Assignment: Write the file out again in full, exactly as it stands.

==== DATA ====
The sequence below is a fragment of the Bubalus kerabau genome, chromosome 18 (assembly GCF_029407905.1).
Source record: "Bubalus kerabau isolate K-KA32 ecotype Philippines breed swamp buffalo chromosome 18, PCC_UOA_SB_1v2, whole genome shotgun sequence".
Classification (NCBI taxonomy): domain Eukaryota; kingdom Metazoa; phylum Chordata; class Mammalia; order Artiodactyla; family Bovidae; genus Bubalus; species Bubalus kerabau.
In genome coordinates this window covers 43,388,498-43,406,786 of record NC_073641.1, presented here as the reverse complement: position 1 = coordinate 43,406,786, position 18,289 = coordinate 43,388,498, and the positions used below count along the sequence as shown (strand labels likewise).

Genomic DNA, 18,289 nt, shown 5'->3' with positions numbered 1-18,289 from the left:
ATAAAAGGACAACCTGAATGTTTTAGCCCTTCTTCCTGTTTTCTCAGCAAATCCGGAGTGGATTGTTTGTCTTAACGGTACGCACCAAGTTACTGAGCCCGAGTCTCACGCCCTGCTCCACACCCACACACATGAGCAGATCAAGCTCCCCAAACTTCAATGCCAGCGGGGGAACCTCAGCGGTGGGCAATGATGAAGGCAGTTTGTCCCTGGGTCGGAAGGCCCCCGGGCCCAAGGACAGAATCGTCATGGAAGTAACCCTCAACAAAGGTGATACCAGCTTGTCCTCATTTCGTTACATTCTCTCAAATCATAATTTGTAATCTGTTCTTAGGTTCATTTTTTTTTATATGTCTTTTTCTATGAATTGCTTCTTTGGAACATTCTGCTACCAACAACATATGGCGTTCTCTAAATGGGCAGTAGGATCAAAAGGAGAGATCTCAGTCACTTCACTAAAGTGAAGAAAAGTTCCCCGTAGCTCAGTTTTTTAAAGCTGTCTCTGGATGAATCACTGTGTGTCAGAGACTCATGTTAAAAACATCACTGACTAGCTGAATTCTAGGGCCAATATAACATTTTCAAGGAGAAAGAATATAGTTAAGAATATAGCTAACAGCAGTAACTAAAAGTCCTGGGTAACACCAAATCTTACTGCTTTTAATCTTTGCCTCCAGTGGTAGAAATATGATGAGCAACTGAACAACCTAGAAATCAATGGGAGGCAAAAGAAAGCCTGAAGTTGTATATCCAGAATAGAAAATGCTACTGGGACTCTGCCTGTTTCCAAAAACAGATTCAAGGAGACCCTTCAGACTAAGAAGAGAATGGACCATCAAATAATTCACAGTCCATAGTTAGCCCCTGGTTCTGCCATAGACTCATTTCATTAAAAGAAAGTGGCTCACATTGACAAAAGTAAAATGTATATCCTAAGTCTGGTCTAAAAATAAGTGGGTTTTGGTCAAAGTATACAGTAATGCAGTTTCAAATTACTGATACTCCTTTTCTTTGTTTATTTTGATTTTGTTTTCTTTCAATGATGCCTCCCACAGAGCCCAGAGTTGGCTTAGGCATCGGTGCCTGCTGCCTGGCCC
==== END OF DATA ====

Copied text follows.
The sequence below is a fragment of the Bubalus kerabau genome, chromosome 18 (assembly GCF_029407905.1).
Source record: "Bubalus kerabau isolate K-KA32 ecotype Philippines breed swamp buffalo chromosome 18, PCC_UOA_SB_1v2, whole genome shotgun sequence".
Classification (NCBI taxonomy): domain Eukaryota; kingdom Metazoa; phylum Chordata; class Mammalia; order Artiodactyla; family Bovidae; genus Bubalus; species Bubalus kerabau.
In genome coordinates this window covers 43,388,498-43,406,786 of record NC_073641.1, presented here as the reverse complement: position 1 = coordinate 43,406,786, position 18,289 = coordinate 43,388,498, and the positions used below count along the sequence as shown (strand labels likewise).

Genomic DNA, 18,289 nt, shown 5'->3' with positions numbered 1-18,289 from the left:
ATAAAAGGACAACCTGAATGTTTTAGCCCTTCTTCCTGTTTTCTCAGCAAATCCGGAGTGGATTGTTTGTCTTAACGGTACGCACCAAGTTACTGAGCCCGAGTCTCACGCCCTGCTCCACACCCACACACATGAGCAGATCAAGCTCCCCAAACTTCAATGCCAGCGGGGGAACCTCAGCGGTGGGCAATGATGAAGGCAGTTTGTCCCTGGGTCGGAAGGCCCCCGGGCCCAAGGACAGAATCGTCATGGAAGTAACCCTCAACAAAGGTGATACCAGCTTGTCCTCATTTCGTTACATTCTCTCAAATCATAATTTGTAATCTGTTCTTAGGTTCATTTTTTTTTATATGTCTTTTTCTATGAATTGCTTCTTTGGAACATTCTGCTACCAACAACATATGGCGTTCTCTAAATGGGCAGTAGGATCAAAAGGAGAGATCTCAGTCACTTCACTAAAGTGAAGAAAAGTTCCCCGTAGCTCAGTTTTTTAAAGCTGTCTCTGGATGAATCACTGTGTGTCAGAGACTCATGTTAAAAACATCACTGACTAGCTGAATTCTAGGGCCAATATAACATTTTCAAGGAGAAAGAATATAGTTAAGAATATAGCTAACAGCAGTAACTAAAAGTCCTGGGTAACACCAAATCTTACTGCTTTTAATCTTTGCCTCCAGTGGTAGAAATATGATGAGCAACTGAACAACCTAGAAATCAATGGGAGGCAAAAGAAAGCCTGAAGTTGTATATCCAGAATAGAAAATGCTACTGGGACTCTGCCTGTTTCCAAAAACAGATTCAAGGAGACCCTTCAGACTAAGAAGAGAATGGACCATCAAATAATTCACAGTCCATAGTTAGCCCCTGGTTCTGCCATAGACTCATTTCATTAAAAGAAAGTGGCTCACATTGACAAAAGTAAAATGTATATCCTAAGTCTGGTCTAAAAATAAGTGGGTTTTGGTCAAAGTATACAGTAATGCAGTTTCAAATTACTGATACTCCTTTTCTTTGTTTATTTTGATTTTGTTTTCTTTCAATGATGCCTCCCACAGAGCCCAGAGTTGGCTTAGGCATCGGTGCCTGCTGCCTGGCCC